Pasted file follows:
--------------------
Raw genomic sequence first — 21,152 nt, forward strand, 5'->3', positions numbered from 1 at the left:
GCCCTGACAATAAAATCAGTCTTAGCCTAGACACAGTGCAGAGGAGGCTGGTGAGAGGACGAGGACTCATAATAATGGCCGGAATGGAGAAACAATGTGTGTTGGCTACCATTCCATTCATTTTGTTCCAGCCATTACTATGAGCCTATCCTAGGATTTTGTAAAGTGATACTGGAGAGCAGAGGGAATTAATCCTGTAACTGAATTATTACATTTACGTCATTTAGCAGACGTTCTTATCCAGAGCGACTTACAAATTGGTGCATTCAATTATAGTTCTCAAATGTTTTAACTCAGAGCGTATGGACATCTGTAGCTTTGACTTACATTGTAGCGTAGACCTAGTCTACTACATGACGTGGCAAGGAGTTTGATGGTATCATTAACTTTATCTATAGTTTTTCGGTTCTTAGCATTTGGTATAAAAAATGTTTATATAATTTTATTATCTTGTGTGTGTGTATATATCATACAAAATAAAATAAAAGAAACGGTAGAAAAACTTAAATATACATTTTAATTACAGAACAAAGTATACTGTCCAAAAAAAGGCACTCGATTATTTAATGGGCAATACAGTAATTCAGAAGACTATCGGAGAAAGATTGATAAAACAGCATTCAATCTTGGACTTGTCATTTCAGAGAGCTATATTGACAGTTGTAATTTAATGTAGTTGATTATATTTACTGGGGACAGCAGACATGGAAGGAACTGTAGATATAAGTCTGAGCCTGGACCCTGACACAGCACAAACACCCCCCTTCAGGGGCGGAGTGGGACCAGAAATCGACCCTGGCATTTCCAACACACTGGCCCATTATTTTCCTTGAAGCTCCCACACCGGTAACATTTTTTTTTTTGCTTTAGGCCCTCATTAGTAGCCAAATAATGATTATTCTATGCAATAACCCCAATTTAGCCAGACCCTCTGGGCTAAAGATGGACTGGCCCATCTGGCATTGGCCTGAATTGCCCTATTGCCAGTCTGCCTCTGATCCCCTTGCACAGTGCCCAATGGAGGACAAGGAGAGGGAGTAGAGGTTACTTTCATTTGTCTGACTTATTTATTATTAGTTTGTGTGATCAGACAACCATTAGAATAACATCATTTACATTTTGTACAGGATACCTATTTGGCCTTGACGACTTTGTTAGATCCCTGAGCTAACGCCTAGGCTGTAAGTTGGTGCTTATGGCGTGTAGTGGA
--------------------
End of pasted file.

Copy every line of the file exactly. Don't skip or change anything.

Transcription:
Raw genomic sequence first — 21,152 nt, forward strand, 5'->3', positions numbered from 1 at the left:
GCCCTGACAATAAAATCAGTCTTAGCCTAGACACAGTGCAGAGGAGGCTGGTGAGAGGACGAGGACTCATAATAATGGCCGGAATGGAGAAACAATGTGTGTTGGCTACCATTCCATTCATTTTGTTCCAGCCATTACTATGAGCCTATCCTAGGATTTTGTAAAGTGATACTGGAGAGCAGAGGGAATTAATCCTGTAACTGAATTATTACATTTACGTCATTTAGCAGACGTTCTTATCCAGAGCGACTTACAAATTGGTGCATTCAATTATAGTTCTCAAATGTTTTAACTCAGAGCGTATGGACATCTGTAGCTTTGACTTACATTGTAGCGTAGACCTAGTCTACTACATGACGTGGCAAGGAGTTTGATGGTATCATTAACTTTATCTATAGTTTTTCGGTTCTTAGCATTTGGTATAAAAAATGTTTATATAATTTTATTATCTTGTGTGTGTGTATATATCATACAAAATAAAATAAAAGAAACGGTAGAAAAACTTAAATATACATTTTAATTACAGAACAAAGTATACTGTCCAAAAAAAGGCACTCGATTATTTAATGGGCAATACAGTAATTCAGAAGACTATCGGAGAAAGATTGATAAAACAGCATTCAATCTTGGACTTGTCATTTCAGAGAGCTATATTGACAGTTGTAATTTAATGTAGTTGATTATATTTACTGGGGACAGCAGACATGGAAGGAACTGTAGATATAAGTCTGAGCCTGGACCCTGACACAGCACAAACACCCCCCTTCAGGGGCGGAGTGGGACCAGAAATCGACCCTGGCATTTCCAACACACTGGCCCATTATTTTCCTTGAAGCTCCCACACCGGTAACATTTTTTTTTTTGCTTTAGGCCCTCATTAGTAGCCAAATAATGATTATTCTATGCAATAACCCCAATTTAGCCAGACCCTCTGGGCTAAAGATGGACTGGCCCATCTGGCATTGGCCTGAATTGCCCTATTGCCAGTCTGCCTCTGATCCCCTTGCACAGTGCCCAATGGAGGACAAGGAGAGGGAGTAGAGGTTACTTTCATTTGTCTGACTTATTTATTATTAGTTTGTGTGATCAGACAACCATTAGAATAACATCATTTACATTTTGTACAGGATACCTATTTGGCCTTGACGACTTTGTTAGATCCCTGAGCTAACGCCTAGGCTGTAAGTTGGTGCTTATGGCGTGTAGTGGA